Subrogation and the Theory of Insurance When Suits Can Be Brought for Losses Suffered

44 Pages Posted: 5 Apr 2017 Last revised: 17 Apr 2017

See all articles by A. Mitchell Polinsky

A. Mitchell Polinsky

Stanford Law School; National Bureau of Economic Research (NBER)

Steven Shavell

Harvard Law School; National Bureau of Economic Research (NBER)

Multiple version iconThere are 2 versions of this paper

Date Written: March 2017

Abstract

The theory of insurance is considered here when an insured individual may be able to sue another party for the losses that the insured suffered—and thus when an insured has a potential source of compensation in addition to insurance coverage. Insurance policies reflect this possibility through so-called subrogation provisions that give insurers the right to step into the shoes of insureds and to bring suits against injurers. In a basic case, the optimal subrogation provisions involve full retention by the insurer of the proceeds from a successful suit and the pursuit of all positive expected value suits. This eliminates litigation risks for insureds and results in lower premiums—financed by the litigation income of insurers, including from suits that insureds would not otherwise have brought. Moreover, optimal subrogation provisions are characterized in the presence of moral hazard, administrative costs, and non-monetary losses and it is demonstrated that optimal provisions entail sharing litigation proceeds with insureds in the first two cases but not when losses are non-monetary.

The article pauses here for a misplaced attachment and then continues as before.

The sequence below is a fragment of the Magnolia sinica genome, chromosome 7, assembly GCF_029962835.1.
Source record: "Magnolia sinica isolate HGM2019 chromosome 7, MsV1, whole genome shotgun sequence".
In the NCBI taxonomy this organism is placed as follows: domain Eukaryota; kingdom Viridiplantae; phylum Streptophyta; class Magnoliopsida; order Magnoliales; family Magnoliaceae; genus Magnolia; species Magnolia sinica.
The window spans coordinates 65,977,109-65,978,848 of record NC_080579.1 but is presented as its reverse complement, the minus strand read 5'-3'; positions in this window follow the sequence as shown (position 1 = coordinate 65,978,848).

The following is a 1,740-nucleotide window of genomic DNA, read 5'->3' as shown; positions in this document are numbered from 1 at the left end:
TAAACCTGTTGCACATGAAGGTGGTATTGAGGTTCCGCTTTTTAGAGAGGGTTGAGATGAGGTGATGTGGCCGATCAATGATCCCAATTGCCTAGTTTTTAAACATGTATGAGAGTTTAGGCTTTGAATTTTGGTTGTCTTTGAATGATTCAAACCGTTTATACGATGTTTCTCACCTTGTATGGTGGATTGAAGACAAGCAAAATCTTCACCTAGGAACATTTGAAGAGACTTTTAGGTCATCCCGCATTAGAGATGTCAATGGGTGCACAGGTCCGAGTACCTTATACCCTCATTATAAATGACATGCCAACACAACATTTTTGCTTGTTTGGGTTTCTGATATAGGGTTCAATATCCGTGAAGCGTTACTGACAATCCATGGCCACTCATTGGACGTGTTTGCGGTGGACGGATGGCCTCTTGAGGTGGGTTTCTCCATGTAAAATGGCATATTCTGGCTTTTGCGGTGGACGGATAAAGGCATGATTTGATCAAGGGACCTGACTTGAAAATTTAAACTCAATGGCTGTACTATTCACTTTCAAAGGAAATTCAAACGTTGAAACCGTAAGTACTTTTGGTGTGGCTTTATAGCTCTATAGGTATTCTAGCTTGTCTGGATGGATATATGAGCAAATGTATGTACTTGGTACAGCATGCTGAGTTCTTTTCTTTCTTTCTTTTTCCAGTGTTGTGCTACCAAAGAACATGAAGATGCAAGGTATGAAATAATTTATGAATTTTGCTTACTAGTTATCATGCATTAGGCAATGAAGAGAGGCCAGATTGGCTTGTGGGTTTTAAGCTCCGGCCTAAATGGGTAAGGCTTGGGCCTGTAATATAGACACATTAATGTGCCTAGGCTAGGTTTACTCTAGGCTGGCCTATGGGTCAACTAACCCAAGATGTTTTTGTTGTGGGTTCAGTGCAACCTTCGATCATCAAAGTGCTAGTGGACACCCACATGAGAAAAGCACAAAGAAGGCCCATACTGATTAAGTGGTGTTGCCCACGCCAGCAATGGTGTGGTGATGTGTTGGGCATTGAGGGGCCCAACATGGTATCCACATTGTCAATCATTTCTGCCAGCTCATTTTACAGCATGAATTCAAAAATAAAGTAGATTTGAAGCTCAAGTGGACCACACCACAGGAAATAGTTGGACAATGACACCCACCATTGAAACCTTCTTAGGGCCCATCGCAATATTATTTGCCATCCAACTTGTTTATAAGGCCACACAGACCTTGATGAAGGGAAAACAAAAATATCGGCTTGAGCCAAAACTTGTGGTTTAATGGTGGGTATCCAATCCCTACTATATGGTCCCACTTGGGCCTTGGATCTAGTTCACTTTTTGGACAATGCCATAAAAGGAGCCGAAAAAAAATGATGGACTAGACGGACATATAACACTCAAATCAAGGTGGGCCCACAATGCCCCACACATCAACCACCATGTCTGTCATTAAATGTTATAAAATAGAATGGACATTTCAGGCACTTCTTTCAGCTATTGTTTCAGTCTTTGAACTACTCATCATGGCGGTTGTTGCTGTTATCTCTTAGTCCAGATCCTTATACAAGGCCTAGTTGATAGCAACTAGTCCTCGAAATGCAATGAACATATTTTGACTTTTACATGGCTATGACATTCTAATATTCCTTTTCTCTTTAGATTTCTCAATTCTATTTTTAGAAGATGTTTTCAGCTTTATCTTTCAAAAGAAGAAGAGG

Suggested Citation

Polinsky, A. Mitchell and Shavell, Steven, Subrogation and the Theory of Insurance When Suits Can Be Brought for Losses Suffered (March 2017). NBER Working Paper No. w23303. Available at SSRN: https://ssrn.com/abstract=2946709

A. Mitchell Polinsky (Contact Author)

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Steven Shavell

Harvard Law School ( email )

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